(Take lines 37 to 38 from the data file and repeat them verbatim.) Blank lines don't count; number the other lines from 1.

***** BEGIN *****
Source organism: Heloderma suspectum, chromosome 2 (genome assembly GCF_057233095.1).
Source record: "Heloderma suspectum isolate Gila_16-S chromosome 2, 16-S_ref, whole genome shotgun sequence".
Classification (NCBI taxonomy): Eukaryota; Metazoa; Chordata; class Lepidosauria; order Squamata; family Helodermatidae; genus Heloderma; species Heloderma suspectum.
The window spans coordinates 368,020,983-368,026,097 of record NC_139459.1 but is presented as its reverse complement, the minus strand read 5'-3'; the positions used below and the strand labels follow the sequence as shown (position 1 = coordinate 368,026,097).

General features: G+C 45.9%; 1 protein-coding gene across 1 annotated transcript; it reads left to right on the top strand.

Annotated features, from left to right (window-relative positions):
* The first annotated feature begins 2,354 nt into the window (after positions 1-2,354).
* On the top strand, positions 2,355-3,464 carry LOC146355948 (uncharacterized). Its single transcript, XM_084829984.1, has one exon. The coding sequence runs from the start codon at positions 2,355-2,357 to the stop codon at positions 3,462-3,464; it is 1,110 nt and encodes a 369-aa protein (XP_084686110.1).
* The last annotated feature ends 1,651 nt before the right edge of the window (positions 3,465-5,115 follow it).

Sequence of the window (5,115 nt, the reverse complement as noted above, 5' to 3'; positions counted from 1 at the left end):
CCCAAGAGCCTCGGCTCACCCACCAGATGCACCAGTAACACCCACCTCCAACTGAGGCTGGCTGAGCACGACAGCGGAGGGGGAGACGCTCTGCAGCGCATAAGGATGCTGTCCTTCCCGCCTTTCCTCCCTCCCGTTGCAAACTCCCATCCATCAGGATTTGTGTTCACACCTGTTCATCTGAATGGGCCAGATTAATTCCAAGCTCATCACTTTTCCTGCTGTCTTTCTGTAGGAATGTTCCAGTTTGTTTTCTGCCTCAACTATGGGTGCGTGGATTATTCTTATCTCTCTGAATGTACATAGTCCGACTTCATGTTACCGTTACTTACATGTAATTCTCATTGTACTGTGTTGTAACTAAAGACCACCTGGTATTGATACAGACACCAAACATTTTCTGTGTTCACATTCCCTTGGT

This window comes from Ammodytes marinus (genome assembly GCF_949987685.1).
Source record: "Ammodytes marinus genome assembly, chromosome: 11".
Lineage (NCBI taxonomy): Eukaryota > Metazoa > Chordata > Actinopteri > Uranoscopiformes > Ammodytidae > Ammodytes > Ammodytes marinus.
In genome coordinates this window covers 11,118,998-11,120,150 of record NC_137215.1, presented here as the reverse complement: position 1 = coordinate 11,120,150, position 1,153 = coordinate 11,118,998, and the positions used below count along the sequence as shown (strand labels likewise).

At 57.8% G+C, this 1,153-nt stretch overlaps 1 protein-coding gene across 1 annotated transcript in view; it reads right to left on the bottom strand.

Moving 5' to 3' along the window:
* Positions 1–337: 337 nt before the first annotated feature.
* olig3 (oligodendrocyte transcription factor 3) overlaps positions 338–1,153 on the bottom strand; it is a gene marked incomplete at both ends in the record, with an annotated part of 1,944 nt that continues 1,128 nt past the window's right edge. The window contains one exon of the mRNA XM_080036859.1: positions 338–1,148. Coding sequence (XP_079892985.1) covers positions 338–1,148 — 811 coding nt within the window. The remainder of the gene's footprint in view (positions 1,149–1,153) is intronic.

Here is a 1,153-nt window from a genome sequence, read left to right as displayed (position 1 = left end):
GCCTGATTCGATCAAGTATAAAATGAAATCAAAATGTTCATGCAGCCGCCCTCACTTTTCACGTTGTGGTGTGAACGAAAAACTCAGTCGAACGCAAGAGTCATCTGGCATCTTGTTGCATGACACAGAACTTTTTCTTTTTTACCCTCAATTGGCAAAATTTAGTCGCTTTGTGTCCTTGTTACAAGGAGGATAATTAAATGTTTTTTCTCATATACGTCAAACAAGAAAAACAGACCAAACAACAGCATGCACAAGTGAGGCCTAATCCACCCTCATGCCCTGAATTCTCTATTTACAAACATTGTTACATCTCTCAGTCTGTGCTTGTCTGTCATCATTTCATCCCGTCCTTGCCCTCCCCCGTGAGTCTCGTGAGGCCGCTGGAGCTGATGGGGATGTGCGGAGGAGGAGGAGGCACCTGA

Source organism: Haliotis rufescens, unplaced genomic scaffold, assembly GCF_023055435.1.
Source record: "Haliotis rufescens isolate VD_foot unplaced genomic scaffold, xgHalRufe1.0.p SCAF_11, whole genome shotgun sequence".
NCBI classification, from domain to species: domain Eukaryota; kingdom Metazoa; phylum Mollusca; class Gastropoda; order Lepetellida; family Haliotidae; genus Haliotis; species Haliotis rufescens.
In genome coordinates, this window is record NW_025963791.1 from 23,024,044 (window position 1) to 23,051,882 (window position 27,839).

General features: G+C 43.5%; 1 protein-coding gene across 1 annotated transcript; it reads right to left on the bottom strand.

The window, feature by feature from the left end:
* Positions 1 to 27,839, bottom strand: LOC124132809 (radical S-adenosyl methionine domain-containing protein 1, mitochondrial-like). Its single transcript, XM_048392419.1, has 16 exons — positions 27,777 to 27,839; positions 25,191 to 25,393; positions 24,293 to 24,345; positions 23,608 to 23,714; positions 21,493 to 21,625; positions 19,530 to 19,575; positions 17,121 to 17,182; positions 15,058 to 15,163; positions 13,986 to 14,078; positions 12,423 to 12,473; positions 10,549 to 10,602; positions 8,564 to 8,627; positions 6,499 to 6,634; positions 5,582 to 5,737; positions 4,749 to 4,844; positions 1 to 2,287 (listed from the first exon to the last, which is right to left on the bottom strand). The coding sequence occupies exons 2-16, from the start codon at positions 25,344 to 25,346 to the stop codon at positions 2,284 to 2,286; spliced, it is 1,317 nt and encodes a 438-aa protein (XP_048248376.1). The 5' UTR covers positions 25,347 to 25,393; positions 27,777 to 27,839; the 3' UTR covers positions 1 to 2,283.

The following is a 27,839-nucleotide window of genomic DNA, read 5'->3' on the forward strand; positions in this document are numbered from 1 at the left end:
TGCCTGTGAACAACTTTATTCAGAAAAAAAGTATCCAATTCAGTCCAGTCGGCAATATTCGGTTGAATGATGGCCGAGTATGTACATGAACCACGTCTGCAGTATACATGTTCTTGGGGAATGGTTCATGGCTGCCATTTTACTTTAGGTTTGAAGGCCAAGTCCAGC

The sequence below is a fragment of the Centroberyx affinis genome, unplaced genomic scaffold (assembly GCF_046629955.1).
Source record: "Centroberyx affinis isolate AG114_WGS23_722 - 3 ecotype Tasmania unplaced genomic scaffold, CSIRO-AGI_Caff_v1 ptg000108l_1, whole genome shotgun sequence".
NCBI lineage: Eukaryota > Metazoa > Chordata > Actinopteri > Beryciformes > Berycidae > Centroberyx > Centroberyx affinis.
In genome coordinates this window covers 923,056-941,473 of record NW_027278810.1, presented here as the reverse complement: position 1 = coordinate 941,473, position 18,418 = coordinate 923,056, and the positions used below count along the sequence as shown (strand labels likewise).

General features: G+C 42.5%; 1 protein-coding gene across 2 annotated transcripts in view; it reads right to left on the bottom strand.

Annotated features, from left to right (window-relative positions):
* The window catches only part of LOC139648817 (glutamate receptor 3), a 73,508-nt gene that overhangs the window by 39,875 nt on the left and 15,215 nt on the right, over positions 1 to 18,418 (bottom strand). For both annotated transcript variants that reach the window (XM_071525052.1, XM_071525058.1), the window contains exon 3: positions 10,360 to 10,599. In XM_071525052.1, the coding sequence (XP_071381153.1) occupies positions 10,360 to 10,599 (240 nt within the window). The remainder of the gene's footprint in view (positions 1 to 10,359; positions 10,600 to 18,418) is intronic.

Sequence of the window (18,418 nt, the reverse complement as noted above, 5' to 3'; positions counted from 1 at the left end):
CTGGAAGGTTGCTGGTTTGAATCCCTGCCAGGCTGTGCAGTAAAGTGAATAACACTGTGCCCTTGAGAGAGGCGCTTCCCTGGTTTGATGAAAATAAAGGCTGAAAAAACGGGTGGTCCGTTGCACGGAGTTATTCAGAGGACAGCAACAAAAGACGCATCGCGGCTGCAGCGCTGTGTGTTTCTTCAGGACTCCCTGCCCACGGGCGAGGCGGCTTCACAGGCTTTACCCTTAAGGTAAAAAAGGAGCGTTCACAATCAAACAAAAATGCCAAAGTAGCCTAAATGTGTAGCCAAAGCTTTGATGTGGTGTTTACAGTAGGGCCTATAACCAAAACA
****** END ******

* The window catches only part of LOC139648817 (glutamate receptor 3), a 73,508-nt gene that overhangs the window by 39,875 nt on the left and 15,215 nt on the right, over positions 1 to 18,418 (bottom strand). For both annotated transcript variants that reach the window (XM_071525052.1, XM_071525058.1), the window contains exon 3: positions 10,360 to 10,599. In XM_071525052.1, the coding sequence (XP_071381153.1) occupies positions 10,360 to 10,599 (240 nt within the window). The remainder of the gene's footprint in view (positions 1 to 10,359; positions 10,600 to 18,418) is intronic.

Sequence of the window (18,418 nt, the reverse complement as noted above, 5' to 3'; positions counted from 1 at the left end):